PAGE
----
Friendly Soap put fair tax at the heart of ethical credentials

By March 23, 2020News

 

Friendly Soap, the enterprise who uses ancient methods to create no-waste, biodegradable and free-from soap products, has today secured the Fair Tax Mark, joining the growing movement of responsible businesses who are proud to ‘say what they pay with pride’.

As part of the accreditation process, Friendly Soap has published their first Fair Tax Mark statement. This details a new tax policy, which commits them to shun tax avoidance. They have also provided a numerical tax reconciliation and accompanying narrative, which clearly explains how much tax they have paid and why.

Paul Monaghan, Chief Executive, Fair Tax Mark, said: “We are delighted to announce that Friendly Soap has joined the Fair Tax movement, and are proudly saying what the pay. Their certification means that customers, suppliers and staff can clearly see they have a transparent and responsible approach to tax.”

Friendly Soap, an enterprise based on achieving success by having ethics at the heart of its business model was founded by Rob Costello and Geoff Kerouac who both worked at Suma Wholefoods Co-operative (which accredited as a Fair Tax Mark business in 2019) before launching Friendly Soap. Here they learnt vital business skills, including the learning that a commitment to putting ethics before profit supports success.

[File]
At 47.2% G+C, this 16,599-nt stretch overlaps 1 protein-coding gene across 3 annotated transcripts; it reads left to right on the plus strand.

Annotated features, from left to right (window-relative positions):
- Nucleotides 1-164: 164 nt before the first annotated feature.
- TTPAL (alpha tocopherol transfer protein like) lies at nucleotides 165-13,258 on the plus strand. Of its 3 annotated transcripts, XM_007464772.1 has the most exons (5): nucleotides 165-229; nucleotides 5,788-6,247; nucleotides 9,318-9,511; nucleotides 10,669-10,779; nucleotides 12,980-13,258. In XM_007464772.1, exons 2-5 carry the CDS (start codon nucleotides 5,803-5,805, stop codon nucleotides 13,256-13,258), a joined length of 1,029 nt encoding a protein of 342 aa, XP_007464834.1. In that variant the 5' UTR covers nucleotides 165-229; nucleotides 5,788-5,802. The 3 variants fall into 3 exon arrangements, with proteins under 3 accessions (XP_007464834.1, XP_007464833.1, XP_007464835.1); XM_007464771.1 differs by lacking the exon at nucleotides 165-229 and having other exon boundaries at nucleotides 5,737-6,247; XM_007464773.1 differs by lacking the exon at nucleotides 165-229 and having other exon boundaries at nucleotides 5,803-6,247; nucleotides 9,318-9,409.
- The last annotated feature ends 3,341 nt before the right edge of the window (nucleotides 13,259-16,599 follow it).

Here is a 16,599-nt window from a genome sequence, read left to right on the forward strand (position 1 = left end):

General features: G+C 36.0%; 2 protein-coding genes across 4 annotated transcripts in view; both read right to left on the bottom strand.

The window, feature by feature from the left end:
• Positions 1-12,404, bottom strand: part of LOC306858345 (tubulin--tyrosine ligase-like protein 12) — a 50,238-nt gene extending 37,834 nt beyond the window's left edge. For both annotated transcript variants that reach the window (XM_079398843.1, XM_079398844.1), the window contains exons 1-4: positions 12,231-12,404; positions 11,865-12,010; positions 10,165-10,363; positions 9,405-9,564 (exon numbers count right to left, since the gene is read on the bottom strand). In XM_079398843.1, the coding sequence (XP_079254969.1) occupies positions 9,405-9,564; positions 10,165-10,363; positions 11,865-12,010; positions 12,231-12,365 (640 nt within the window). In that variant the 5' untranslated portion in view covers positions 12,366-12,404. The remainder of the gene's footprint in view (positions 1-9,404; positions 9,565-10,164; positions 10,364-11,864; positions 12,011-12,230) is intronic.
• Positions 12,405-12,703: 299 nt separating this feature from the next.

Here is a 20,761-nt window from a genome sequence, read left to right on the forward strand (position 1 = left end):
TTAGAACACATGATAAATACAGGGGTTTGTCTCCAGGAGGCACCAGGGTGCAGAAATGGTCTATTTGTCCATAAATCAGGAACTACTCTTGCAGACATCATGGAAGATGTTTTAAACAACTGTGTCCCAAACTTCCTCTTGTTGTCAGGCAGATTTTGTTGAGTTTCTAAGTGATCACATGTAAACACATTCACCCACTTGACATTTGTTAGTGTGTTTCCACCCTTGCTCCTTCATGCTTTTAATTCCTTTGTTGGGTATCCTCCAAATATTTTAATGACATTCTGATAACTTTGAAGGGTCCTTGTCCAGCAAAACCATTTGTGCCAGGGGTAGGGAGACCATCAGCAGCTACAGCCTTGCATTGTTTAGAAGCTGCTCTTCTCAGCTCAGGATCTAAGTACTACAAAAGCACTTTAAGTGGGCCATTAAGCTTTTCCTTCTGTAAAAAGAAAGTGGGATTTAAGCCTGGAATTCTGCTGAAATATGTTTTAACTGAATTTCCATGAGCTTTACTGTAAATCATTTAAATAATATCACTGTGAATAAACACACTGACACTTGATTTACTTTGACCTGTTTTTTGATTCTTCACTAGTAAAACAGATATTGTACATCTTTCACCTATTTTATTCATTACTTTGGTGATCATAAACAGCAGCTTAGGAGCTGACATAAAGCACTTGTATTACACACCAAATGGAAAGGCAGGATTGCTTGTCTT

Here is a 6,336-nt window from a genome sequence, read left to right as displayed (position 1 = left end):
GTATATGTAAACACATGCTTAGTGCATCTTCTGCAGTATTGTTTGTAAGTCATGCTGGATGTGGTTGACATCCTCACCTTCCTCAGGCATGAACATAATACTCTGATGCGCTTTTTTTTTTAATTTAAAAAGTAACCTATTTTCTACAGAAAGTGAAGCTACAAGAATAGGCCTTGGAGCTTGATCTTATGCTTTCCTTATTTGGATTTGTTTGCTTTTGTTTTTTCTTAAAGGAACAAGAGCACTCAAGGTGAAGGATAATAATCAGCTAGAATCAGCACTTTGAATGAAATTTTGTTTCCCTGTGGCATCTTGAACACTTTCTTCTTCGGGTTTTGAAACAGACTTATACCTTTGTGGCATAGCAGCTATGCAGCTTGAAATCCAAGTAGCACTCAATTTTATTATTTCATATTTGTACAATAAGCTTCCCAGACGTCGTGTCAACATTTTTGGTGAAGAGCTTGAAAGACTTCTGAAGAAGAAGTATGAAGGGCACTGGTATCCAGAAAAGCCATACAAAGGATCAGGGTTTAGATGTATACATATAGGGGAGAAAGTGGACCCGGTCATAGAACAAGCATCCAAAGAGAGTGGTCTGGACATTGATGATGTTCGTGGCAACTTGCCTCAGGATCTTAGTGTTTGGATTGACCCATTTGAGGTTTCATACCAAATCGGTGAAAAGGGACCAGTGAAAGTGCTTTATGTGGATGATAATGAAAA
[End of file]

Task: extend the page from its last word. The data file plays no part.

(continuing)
Rob Costello, Friendly Soap said: “Here at Friendly Soap we’re proud to say what we pay, and contribute the tax we owe. It’s part and parcel of being a responsible business, and for us it’s just one of the ways that we can demonstrate our commitment to being a business that’s guided by ethics over profits. It’s only right that when we’re successful we pay our contribution towards the vital public services our business and our people rely on, from the NHS and flood defence, to roads and education.”

Paul Monaghan added: “Paying the right amount of tax is about fairness. We’re pleased to see businesses like Friendly Soap standing up and showing that fair tax is central to being a responsible business, in the same way as having an ethical approach to reducing an organisation’s carbon footprint or a commitment to worker’s rights.”